Whole-Pond Seepage Testing Using The Overnight Water Balance Test Method
Updated: Dec 5, 2018
KLA Environmental Services routinely performs whole-pond seepage tests using technology developed by Dr. Jay Ham. Dr. Ham pioneered this technology during his tenure at Kansas State University. This test method determines the seepage rate of the entire pond using research-grade instruments. It is more accurate than sampling methods, such as the standpipe and soil core test procedures, and does not require the pond to be drained or have sediment removed. Testing is typically completed during two consecutive nighttime periods, so wastewater can continue to be discharged into the pond during working hours. We have completed more than 100 seepage tests on wastewater storage ponds and lagoons serving livestock and industrial facilities.
Seepage tests are typically required to:
Fulfill facility permit requirements
Document the seepage rate of modified or newly constructed wastewater impoundments
Verify protection of sensitive groundwater area
The seepage rate is determined using the methods described by Ham (1999), Ham and DeSutter (1999) and Ham and Baum (2009). Data from test periods when no precipitation, waste inflow or waste outflow occurred are used to calculate the seepage rate. The following equation summarizes this calculation:
S = [(Dt2 – Dt1) - SE]/(t2 – t1)
where S is the average seepage rate (mm/d); Dt2 and Dt1 are the relative liquid levels of the pond at the ending and beginning of the test, respectively (mm); SE is the cumulative evaporation (mm); and t2 and t1 are the ending and beginning times of the test, respectively (d).
The instruments and equipment used in the test are identical to that described in Ham and Baum (2009) and/or complied with the criteria presented therein. The instruments and equipment are also deployed and operated in accordance with Ham and Baum (2009). This technique has been designated as the overnight water balance test.
A datalogger and pressure transducer are employed to measure the liquid level changes in the pond. Two sensors are deployed. The purpose of this redundancy is to improve data quality and detect bias errors or malfunctions. Each sensor is placed in a stilling well that is attached to a steel T-post and positioned such that the sensor is recording at a liquid depth that approximates the middle of the depth range. The datalogger and pressure transducer have an accuracy and sampling frequency that complies with the guidelines for pressure-based liquid level recorders detailed in Ham and DeSutter (1999 and 2003).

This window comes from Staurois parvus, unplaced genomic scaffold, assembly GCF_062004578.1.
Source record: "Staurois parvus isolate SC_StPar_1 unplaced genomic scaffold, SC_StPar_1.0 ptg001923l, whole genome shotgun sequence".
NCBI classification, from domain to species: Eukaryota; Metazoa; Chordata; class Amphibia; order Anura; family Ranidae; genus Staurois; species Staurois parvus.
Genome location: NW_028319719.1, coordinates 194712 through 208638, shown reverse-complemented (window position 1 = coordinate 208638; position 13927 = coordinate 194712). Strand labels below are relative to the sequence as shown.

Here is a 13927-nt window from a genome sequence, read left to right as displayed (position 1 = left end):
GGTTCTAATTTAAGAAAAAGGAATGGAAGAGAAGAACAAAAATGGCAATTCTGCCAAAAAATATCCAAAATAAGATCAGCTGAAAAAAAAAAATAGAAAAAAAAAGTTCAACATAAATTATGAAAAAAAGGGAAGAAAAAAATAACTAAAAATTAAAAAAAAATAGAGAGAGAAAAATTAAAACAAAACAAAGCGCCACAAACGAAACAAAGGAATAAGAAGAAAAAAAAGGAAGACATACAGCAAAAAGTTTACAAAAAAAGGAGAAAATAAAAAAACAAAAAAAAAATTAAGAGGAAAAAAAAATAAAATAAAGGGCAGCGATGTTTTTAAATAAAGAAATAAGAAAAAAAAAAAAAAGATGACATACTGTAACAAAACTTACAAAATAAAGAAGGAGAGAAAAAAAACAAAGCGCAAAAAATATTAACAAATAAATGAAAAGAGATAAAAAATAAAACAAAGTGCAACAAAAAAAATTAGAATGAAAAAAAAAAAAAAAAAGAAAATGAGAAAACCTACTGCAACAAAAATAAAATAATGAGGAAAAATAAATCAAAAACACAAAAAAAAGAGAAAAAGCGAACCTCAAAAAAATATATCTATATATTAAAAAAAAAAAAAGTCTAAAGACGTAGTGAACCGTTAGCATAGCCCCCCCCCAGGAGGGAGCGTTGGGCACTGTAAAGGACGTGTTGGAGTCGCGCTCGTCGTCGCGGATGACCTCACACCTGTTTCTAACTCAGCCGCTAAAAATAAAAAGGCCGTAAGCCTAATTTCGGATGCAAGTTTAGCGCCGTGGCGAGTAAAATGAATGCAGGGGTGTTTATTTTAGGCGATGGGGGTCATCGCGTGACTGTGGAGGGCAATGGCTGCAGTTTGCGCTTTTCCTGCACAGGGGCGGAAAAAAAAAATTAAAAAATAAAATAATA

Meteorological conditions are measured with instruments contained in a portable weather station positioned on the berm or adjacent to the liquid surface of the waste storage pond. Prevailing wind direction, site conditions and air flow characteristics are considered when selecting a location for deployment of these instruments. Ultrasonic measurements of wind speed and direction, and shielded measurements of air temperature and relative humidity, are obtained with a Gill MetPak weather sensor. A tipping bucket rain gauge is used to measure precipitation.
The pond liquid surface (pond free-water surface) temperature is measured with a precision infrared thermometer (IRT). The IRT is mounted on a steel T-post installed in the pond approximately 2 m from the edge of the liquid surface. A PVC pipe extension is secured to the top of the post to position the IRT approximately 1.5 m above the liquid surface with a view angle of 45 degrees. IRT data are corrected for surface emissivity and downwelling long-wave radiation.
All sensors used at the site are sampled at 0.2 Hz and the data are stored as 30‑minute averages using computerized data acquisition equipment. Remote communications are provided by cellular telephone and modem, allowing data to be monitored and uploaded to computers.
Evaporation is determined using the bulk-transfer meteorological equation (Ham, 1999). This technique uses short-time-interval meteorological data and measurements of pond surface temperature to calculate evaporation every 30 to 60 minutes. Ham (1999) compared five methods for measuring lagoon (pond) evaporation and found that the bulk‑transfer method was the most accurate. Ham and Baum (2009) confirmed that this method of determining evaporation was also applicable to the overnight water balance test by comparing it with direct measurement of evaporation using eddy covariance.
Refer to Ham and Baum (2009) for more detailed information pertaining to the equipment and methods used in this seepage measurement technique.
The test will be conducted in accordance with guidelines provided by Ham and DeSutter (2003) and Ham and Baum (2009). The following criteria are used to determine if the test data are acceptable:
Average nighttime evaporation rates are less than 0.25 mm/hr (6 mm/d) during the test periods.
Duration of each test period is equal to or greater than eight hours.
Depth measurements at start and end of each test period are taken when wind speed is less than 3 m/s at 1 m above the liquid surface.
At least two tests are conducted on consecutive or near-consecutive nights.
Scum, crust or debris that would inhibit evaporation covers less than 5% of the liquid surface of the pond.